Walker infuses audio with theory in order to explain the roots of a social reality or even a conspiracy theory, weave an ebulliently narrated story or a firmly-grounded essay that encourages the listener to reflect upon life. The topics he addresses range from internet surveillance, net neutrality, urban lifestyle, alienation, Wikileaks and a myriad of other equally captivating subjects.
To give our readers a gist of Walker’s work, we have listed three of our favorite podcasts below, summarized each and embedded the audio.
When You’re Lonely, Life is Very Long
Walker opens the discussion on loneliness in urban spaces in Western democracies by citing the example of writer Olivia Laing’s experience in New York after a bitter breakup with her girlfriend. Laing and Walker speculate on the nature of loneliness. The issue of class remains absent from Laing’s narration of her experiences as a “loner” in New York until Walker raises the relationship between citizen experience and state welfare management. Living alone is also a state affair. Welfare states can enable living alone without the baggage of ennui and desperation as the state’s apparatus provides the citizen with the economic cushioning one requires to live in more stable conditions. In the case of neoliberal states, living alone equates to the lack of proper social infrastructure necessary for a healthy lifestyle.
Guided by Voices
The second podcast revolves around classical philosophy. Kant deemed Pythagoras the first philosopher of the world. Pythagoras concerned himself with the question of harmony in the universe mathematically and musically produced by nature. Walker’s “Guides By Voices” episode centers on the antagonistic relation between harmony and disharmony in the universe under Kant, Pythagoras and Kepler’s discoveries. Benjamen and Daniel Heller-Roazen discuss the “fifth hammer” – the discordance inherent in the system we lived in – and go through a range of topics from the infinite to the representation of the infinite in philosophy down to the very abstract and almost elusive voices we hear and compel us to do what we do in quotidian experiences. This podcast in particular demonstrates Walker’s ability to put forth dense metaphysical material in more understandable and intriguing words.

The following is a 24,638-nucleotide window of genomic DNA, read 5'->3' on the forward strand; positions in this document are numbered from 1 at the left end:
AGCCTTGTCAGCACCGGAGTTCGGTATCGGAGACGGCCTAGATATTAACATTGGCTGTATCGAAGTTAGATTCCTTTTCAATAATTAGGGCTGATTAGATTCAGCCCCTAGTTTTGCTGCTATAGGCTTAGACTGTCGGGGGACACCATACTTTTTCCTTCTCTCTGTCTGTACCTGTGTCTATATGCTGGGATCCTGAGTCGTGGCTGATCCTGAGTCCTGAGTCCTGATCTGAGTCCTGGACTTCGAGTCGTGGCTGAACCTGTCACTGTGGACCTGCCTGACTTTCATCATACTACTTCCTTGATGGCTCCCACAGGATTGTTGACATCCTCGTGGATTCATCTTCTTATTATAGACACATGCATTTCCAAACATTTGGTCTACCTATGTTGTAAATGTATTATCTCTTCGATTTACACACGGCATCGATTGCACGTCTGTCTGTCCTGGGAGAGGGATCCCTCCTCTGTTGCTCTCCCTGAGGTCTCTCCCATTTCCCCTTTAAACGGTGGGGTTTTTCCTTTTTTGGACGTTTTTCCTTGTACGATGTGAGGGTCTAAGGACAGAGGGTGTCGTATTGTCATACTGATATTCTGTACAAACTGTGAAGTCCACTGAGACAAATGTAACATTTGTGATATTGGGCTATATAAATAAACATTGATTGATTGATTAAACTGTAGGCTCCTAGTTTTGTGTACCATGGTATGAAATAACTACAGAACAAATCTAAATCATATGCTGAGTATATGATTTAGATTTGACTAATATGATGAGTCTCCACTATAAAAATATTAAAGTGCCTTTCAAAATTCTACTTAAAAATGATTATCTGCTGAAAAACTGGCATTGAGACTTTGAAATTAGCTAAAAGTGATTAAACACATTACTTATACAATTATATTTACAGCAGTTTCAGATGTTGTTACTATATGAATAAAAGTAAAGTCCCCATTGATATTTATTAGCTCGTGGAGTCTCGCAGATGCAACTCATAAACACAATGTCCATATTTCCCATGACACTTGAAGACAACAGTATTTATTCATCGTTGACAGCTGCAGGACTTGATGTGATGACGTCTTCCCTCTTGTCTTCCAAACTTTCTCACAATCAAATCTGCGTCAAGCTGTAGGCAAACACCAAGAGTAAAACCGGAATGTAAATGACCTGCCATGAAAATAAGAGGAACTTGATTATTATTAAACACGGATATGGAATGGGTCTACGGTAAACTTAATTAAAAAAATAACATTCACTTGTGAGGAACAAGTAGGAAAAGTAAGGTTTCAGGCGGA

1984 (The Year, Not The Book)
The third podcast is our favorite. With the rise of internet scrutiny and surveillance on civilians, Orwellian analysis of citizen freedom and government secrecy is making a constant appearance in both academe and popular discourse. Walker narrates the entire phenomenon from a first-person perspective, as a young boy at the age of twelve in the year 1984. Reaganomics, festering paranoia about the Red Scare, citizen curiosity about the spread of surveillance are among the musings of a boy who wants, like any other youngster at that age and in that epoch, electronic gadgets for his own pleasure. This podcast piques the interest of the reader in several ways – particularly by using fictional accounts, rather than dry and dull polemics, to spark insightful discussions about citizen freedom, government spying and media-inculcated propaganda.
The key to Walker’s successful podcasts is his love for the intimacy of the human voice. It is often assumed that the medium of radio is rapidly losing its power and appeal – thanks in large part to the highly visual and textual worlds of the Internet and mobile technologies – but with the emergence of the podcast, Walker shows us how the human voice is still very much a compelling and “auratic” force for millions of listeners. What’s more, the voice offers the potential to connect, mobilize and materialize public conscience and unity over a range of issues otherwise neglected. It’s by tapping into the cogency of the human voice, combined with his conversational, accessible approach to analyzing the world around us, that Walker wins the attention and praise of a diverse audience.